Annual HVAC maintenance is recommended to preserve the performance and boost the energy efficiency of your heating and cooling equipment. Air conditioning systems should be inspected prior to the cooling season and vice versa for the heating system. We tend to forget about the vital components that keep our indoor temperatures comfortable when the weather turns hot outdoors. One of the hardest working parts is the AC evaporator coils and when they become dirty the system can lose a lot of performance and efficiency and it’s more prone to a breakdown. In this article, we will take a closer look at evaporator coils and show you how to clean them yourself.

Why are Evaporator Coils Important?

Before we begin, it’s a good idea to get a basic understanding of how the AC system works and why the evaporator coils are an essential component. The primary function of the evaporator coils is to capture heat that’s gathered from the indoor air and release it outdoors. An AC system doesn’t cool the home, it makes the home cooler by removing the heat. This may seem like a petty distinction, but it’s an important concept that many people misunderstand. The evaporator coils are made from copper usually and they are encased in aluminum fins that facilitate the heat transfer.

The evaporator coils are located in the home, they are a critical part of the indoor air handling unit and they work under the hottest temperatures. The secondary function of the evaporator coils is to condense water from hot air that lands on the fins. This is then removed from the home via the condensate drain pan and drain line. This is how the air conditioner acts as a basic dehumidification system to keep your home comfortable.

What Happens When the Evaporator Coils are Dirty?

The ability to disperse heat and dehumidify your home are both impaired when the evaporator coils become dirty. As you might imagine, the evaporator coils are usually wet as a side effect of the dehumidification process. This is a key factor when airborne particulates, such as dust, dirt, pollen, and other materials stick on the coil surfaces when the air passes over them. This risk is mitigated when an air filter is in place, but if the air filter is missing or dirty the problem is much worse. When sufficient quantities of dirt and dust are on the evaporator coils they cannot perform efficiently. This can lead to five key problems. They are:

  1. The capacity for cooling is lowered.
  2. The heat transfer process is compromised.
  3. Ice will build up on the coil and this can cause damage.
  4. The wear and tear can lead to frequent repairs and lasting damage.
  5. The energy consumption will increase leading to higher energy bills.

5 Techniques to Clean the AC Evaporator Coils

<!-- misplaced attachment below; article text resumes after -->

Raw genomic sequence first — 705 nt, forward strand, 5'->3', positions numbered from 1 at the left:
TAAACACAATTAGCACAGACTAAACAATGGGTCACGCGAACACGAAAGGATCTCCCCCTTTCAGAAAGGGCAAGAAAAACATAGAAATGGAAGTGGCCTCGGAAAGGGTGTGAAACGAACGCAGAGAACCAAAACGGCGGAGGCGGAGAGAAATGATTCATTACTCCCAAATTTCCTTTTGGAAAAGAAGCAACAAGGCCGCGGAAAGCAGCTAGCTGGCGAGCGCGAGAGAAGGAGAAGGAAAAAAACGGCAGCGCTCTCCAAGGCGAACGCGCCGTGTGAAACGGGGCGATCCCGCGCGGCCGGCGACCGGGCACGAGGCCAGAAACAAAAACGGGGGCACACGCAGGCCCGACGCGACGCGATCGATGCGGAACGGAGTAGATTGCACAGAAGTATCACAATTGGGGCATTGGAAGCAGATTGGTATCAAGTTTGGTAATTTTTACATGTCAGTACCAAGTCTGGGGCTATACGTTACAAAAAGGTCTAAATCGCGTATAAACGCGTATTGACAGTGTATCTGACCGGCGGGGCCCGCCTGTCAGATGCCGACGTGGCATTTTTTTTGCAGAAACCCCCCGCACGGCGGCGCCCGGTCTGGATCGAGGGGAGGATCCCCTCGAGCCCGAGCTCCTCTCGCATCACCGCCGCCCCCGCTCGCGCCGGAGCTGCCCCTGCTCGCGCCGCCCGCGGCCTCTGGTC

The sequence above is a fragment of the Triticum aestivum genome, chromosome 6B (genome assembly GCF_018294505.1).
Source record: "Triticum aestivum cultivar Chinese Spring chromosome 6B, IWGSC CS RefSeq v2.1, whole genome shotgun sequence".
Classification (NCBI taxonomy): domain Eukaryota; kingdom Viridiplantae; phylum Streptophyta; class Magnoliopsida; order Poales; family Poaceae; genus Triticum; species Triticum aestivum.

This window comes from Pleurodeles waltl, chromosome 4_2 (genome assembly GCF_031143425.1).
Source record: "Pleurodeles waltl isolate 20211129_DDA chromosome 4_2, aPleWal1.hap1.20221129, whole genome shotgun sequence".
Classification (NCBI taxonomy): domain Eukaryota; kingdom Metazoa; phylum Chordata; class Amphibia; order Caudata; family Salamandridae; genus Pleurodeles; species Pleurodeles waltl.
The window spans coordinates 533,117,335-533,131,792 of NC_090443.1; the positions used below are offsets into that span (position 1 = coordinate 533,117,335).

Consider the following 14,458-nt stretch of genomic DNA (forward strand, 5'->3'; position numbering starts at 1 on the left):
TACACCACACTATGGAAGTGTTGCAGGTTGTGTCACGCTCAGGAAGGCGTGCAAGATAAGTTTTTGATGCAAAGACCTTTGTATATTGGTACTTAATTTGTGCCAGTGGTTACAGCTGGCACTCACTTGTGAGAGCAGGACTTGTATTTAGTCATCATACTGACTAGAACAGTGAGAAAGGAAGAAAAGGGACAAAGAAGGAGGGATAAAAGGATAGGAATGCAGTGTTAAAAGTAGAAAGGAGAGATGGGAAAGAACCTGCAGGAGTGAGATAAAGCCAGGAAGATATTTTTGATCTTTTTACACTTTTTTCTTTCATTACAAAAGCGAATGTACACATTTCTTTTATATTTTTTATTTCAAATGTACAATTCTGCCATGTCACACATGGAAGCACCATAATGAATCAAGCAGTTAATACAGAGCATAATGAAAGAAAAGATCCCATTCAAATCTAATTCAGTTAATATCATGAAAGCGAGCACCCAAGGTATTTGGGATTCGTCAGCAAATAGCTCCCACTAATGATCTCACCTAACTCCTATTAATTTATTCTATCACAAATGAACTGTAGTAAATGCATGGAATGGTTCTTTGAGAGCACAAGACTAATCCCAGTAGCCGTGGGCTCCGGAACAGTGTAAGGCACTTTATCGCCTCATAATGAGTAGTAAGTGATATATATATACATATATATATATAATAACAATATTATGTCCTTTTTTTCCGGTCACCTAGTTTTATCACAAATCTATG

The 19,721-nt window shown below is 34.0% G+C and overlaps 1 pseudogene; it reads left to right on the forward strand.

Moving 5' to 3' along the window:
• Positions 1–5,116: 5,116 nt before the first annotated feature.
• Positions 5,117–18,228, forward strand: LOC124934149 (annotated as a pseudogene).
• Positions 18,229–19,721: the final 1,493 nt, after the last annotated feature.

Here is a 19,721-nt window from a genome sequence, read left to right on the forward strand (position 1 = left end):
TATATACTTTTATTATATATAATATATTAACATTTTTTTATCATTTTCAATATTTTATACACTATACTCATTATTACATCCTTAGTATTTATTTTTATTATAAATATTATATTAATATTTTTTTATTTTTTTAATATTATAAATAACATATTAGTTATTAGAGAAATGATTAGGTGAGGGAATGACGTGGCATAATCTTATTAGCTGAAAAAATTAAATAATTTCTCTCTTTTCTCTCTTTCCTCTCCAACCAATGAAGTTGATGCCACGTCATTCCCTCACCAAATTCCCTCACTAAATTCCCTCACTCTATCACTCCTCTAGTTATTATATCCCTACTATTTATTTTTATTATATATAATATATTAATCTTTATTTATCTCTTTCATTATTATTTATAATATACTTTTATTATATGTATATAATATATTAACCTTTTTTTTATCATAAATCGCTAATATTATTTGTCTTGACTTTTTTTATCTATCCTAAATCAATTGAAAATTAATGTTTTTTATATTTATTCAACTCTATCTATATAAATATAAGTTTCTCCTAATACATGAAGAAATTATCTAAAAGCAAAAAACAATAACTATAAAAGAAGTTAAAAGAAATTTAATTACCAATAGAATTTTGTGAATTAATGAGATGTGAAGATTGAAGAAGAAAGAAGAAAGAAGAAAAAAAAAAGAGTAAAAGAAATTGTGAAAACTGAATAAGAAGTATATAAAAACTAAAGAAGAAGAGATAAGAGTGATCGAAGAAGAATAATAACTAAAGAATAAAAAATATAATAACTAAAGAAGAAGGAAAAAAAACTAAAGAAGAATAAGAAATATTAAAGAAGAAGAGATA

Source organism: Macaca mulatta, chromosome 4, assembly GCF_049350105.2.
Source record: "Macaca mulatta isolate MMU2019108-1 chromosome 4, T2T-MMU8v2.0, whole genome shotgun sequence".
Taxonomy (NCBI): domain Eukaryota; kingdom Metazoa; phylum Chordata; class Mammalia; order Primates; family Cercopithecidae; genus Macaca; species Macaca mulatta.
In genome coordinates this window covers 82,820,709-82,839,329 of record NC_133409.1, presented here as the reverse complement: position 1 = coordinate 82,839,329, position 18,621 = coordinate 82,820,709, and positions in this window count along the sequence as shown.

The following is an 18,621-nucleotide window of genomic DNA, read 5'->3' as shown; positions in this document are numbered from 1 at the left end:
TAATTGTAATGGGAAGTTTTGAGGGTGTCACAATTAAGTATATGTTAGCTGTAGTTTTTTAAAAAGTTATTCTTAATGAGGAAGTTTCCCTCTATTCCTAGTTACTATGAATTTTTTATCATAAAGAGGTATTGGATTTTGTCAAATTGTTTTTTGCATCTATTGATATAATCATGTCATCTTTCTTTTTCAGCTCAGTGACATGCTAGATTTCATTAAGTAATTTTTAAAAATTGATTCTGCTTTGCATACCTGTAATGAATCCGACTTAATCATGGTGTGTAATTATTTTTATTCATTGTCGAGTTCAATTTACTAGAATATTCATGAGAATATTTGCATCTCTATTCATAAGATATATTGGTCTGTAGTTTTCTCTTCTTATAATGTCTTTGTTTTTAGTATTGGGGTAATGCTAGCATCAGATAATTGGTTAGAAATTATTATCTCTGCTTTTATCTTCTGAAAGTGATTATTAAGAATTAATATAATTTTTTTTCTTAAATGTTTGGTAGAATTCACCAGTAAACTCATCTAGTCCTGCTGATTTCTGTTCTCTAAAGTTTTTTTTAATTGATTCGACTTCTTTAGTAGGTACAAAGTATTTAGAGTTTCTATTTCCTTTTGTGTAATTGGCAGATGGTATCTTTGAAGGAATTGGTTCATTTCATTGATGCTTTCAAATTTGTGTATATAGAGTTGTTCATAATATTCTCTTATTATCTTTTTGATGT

Before you can attempt these cleaning techniques, you will need access to the evaporator coils. They are located in the indoor air handling unit and you will need to remove the access panel. Turn off the power to the AC system at the thermostat and as an extra safety measure, shut off the circuit breaker too. Remove the fasteners or screws to loosen the access panel and set the fixing aside to keep them safe. Then use one of the following five techniques to clean the evaporator coils. They are:

1.   Compressed Air

This is a good cleaning method if there is only a light buildup of dust and dirt on the coils. Simply use a can of compressed air to blow the debris away, but take care to direct the air in the opposite direction of the normal air flow. Wear eye protection to keep your eyes safe and a shop vac is the best way to clean away the dirt and debris.

2.   A Soft Brush

If there is a light accumulation of dirt and dust, it can be removed with a soft brush. When compared to the compressor air technique this gives you more control over the areas you clean and the pressure applied to them. Some light scrubbing may be needed for those dirtier areas and a soft brush is needed to avoid damage to the fins.

3.   Commercial Cleaning Products

There are a number of cleaning products specifically designed for evaporator coils. Whichever brand you choose, make sure to follow the cleaning instructions carefully to avoid damage to the evaporator coils. Most cleaners are sprayed onto the coils, they then foam, and the debris simply drains away. These products can be applied multiple times as needed until the coils are completely clean.

4.   Mild Detergent and Water

If you don’t want to use a commercial cleaning product, you can use a mild detergent and water to clean the evaporator coils. Simply mix the two together in a spray bottle and apply the solution to the coils. Allow the mix to soak into and loosen the debris, then wipe away the material with a clean cloth or soft brush.

5.   Heavy-Duty Cleaning

When the evaporator coils are very dirty, you may want to consider a steam cleaner, pressure washer, or heavy-duty chemical cleaning products. This will require you to remove the coil and refrigerant lines which may be beyond many people. Taking the equipment apart and then putting it back together is a job for a professional HVAC contractor.

In Conclusion

Experts estimate that dirty evaporator coils can consume up to 40% more energy than comparable units with clean coils. The cooling function may drop by at least 30% and the system will lose a lot of performance and efficiency. This is why it’s important to check the coils regularly and during the cooling season, they should be checked every three months. Inspecting and cleaning the evaporator coils is part of a comprehensive annual maintenance visit which is recommended for all HVAC systems. Regular filter changes can reduce the buildup of dust, dirt, and debris but sooner or later some cleaning will be needed.

If you want to schedule some essential maintenance and cleaning for your AC system, contact your local heating and cooling specialist today.